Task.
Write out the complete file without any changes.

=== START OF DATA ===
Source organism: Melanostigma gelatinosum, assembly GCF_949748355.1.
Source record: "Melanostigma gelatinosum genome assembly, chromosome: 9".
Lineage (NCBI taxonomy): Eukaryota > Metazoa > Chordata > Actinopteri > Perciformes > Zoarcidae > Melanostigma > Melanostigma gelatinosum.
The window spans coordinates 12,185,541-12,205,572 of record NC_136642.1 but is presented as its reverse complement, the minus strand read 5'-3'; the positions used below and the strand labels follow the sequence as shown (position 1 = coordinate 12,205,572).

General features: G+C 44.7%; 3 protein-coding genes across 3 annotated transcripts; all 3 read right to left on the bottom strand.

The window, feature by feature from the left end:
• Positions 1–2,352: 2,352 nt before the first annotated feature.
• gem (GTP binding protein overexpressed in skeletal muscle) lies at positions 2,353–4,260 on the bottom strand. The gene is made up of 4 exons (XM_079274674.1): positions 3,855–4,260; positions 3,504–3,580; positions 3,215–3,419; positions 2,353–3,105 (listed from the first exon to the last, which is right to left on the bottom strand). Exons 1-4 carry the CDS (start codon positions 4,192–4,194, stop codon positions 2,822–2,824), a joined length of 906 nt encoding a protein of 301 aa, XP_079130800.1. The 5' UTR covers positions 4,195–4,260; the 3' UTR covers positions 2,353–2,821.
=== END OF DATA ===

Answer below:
Source organism: Melanostigma gelatinosum, assembly GCF_949748355.1.
Source record: "Melanostigma gelatinosum genome assembly, chromosome: 9".
Lineage (NCBI taxonomy): Eukaryota > Metazoa > Chordata > Actinopteri > Perciformes > Zoarcidae > Melanostigma > Melanostigma gelatinosum.
The window spans coordinates 12,185,541-12,205,572 of record NC_136642.1 but is presented as its reverse complement, the minus strand read 5'-3'; the positions used below and the strand labels follow the sequence as shown (position 1 = coordinate 12,205,572).

General features: G+C 44.7%; 3 protein-coding genes across 3 annotated transcripts; all 3 read right to left on the bottom strand.

The window, feature by feature from the left end:
• Positions 1–2,352: 2,352 nt before the first annotated feature.
• gem (GTP binding protein overexpressed in skeletal muscle) lies at positions 2,353–4,260 on the bottom strand. The gene is made up of 4 exons (XM_079274674.1): positions 3,855–4,260; positions 3,504–3,580; positions 3,215–3,419; positions 2,353–3,105 (listed from the first exon to the last, which is right to left on the bottom strand). Exons 1-4 carry the CDS (start codon positions 4,192–4,194, stop codon positions 2,822–2,824), a joined length of 906 nt encoding a protein of 301 aa, XP_079130800.1. The 5' UTR covers positions 4,195–4,260; the 3' UTR covers positions 2,353–2,821.